Americans Getting Fatter, More Honest

Americans Getting Fatter, More Honest

Surprise, surprise: Americans have not conquered that unfortunate weight problem that doctors are always harassing us about. According to a government study released today that surveyed adults about their weight by telephone (great way to encourage exercise!), the obesity rate is at nearly 27 percent. In 2007, the percentage of surveyed adults who said they were obese was at 25.5. However, there's a weird twist in the results of this survey, because the gap between people reporting obesity and actually being obese (which a "more scientific" study counts at 34 percent of the population) may be narrowing.

Which is a kind of success, if you think about it: Are people actually telling the truth about their weight more these days? And what are the ramifications of that, besides being merely fat instead of fat liars?

Let's play it out:

It could be that people are paying more attention to their weight and reporting it accurately (maybe). Maybe we've all broken down and bought ourselves scales! Or it could be that people are no longer ashamed of what they weigh -- we've grown numb to all the doctoral guilt trips -- and are just coming out with it, no holds barred.

Or, the phone survey results, which only included people with landlines, may have led to a certain fouling of the data. Are cell phone users fatter than landline users? Does anyone know a landline user, regardless of his or her weight?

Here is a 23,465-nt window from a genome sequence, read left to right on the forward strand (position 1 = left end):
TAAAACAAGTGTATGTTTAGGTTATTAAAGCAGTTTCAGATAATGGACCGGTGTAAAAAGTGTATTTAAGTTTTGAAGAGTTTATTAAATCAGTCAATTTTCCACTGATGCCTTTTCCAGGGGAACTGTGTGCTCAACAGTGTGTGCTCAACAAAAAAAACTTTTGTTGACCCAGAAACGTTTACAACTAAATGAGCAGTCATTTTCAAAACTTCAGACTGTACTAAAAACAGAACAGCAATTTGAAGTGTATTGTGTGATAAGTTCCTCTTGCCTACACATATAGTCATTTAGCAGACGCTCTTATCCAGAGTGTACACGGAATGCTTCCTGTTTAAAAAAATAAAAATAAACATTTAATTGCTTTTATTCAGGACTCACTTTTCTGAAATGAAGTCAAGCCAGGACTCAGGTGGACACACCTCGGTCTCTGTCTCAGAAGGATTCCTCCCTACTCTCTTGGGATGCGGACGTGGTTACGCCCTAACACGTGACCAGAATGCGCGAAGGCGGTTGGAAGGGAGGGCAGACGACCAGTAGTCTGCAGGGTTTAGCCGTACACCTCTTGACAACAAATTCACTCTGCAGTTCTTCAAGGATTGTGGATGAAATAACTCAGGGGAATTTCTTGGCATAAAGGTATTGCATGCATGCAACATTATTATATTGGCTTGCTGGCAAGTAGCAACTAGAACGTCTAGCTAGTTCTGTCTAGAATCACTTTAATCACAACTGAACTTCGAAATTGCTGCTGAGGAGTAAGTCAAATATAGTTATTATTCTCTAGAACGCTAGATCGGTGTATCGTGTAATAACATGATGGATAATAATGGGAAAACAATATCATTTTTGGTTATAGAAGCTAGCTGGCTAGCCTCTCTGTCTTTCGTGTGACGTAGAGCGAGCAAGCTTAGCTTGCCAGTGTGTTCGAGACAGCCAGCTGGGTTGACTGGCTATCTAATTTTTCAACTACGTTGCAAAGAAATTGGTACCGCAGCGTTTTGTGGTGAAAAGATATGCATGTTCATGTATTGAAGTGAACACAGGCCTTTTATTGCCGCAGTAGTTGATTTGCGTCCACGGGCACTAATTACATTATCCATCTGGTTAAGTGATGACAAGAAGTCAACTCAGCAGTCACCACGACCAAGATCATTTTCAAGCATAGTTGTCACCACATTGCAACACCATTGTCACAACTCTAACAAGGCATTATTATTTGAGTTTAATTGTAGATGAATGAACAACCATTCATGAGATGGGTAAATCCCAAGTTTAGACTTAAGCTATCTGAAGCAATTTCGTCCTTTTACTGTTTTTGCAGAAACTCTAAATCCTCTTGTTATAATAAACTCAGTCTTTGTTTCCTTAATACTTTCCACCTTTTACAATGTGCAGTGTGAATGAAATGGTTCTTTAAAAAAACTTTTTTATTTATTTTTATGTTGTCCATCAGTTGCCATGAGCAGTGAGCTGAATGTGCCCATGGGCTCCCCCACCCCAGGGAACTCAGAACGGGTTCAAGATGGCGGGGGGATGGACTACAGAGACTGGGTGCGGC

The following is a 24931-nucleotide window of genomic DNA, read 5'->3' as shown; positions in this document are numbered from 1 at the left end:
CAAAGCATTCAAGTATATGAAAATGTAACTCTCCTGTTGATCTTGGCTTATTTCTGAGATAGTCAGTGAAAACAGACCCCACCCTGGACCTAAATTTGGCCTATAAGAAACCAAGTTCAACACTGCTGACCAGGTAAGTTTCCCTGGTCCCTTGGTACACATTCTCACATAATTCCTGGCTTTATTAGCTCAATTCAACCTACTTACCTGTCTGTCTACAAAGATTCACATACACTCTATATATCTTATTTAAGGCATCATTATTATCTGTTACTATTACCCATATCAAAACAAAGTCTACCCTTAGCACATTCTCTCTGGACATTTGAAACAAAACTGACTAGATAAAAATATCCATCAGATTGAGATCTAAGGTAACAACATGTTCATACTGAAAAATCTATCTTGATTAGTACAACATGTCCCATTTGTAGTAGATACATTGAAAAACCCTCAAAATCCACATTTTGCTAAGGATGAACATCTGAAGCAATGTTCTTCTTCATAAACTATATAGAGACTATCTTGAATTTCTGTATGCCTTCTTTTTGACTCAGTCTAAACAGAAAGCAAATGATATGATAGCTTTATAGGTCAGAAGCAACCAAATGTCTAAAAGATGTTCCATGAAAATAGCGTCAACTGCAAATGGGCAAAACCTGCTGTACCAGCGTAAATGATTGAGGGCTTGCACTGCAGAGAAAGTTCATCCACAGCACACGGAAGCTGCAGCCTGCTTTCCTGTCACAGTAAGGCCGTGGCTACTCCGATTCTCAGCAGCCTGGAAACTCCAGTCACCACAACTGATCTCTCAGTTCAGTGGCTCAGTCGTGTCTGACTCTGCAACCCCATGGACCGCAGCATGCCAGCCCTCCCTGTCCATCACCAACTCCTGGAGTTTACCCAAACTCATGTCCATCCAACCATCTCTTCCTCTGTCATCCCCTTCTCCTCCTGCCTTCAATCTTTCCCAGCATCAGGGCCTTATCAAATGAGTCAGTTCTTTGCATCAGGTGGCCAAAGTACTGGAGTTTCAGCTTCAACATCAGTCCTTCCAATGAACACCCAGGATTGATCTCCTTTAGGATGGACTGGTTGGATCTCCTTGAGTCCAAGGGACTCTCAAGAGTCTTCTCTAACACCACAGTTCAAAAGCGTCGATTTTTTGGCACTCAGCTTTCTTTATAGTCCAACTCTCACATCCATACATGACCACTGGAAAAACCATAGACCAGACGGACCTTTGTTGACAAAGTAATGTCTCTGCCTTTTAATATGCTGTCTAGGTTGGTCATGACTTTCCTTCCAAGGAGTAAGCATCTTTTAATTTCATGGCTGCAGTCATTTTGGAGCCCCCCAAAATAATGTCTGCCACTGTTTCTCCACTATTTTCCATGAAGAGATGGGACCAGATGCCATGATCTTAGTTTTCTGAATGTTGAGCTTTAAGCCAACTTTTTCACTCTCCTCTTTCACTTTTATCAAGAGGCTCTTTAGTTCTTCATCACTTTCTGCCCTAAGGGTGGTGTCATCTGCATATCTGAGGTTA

Per an informal study of the Runnin' Scared staff, we all overestimate our height (just to round up!) and underestimate our weights, which haven't changed since we were teens. Also, we may start lying about our ages, FYI.

Here are the fattest states: Alabama, Arkansas, Louisiana, Kentucky, Tennessee, Missouri, Oklahoma, West Virginia, and Mississippi. The least obese are Colorado and Washington, D.C.

In other news, Britain's public health minister seems to think that calling people "fat" instead of "obese" would solve the whole problem. "If I look in the mirror and think I am obese, I think I am less worried (than) if I think I am fat," Anne Milton told the BBC.

We think her butt looks big in that theory.

[via Yahoo, Washington Post]

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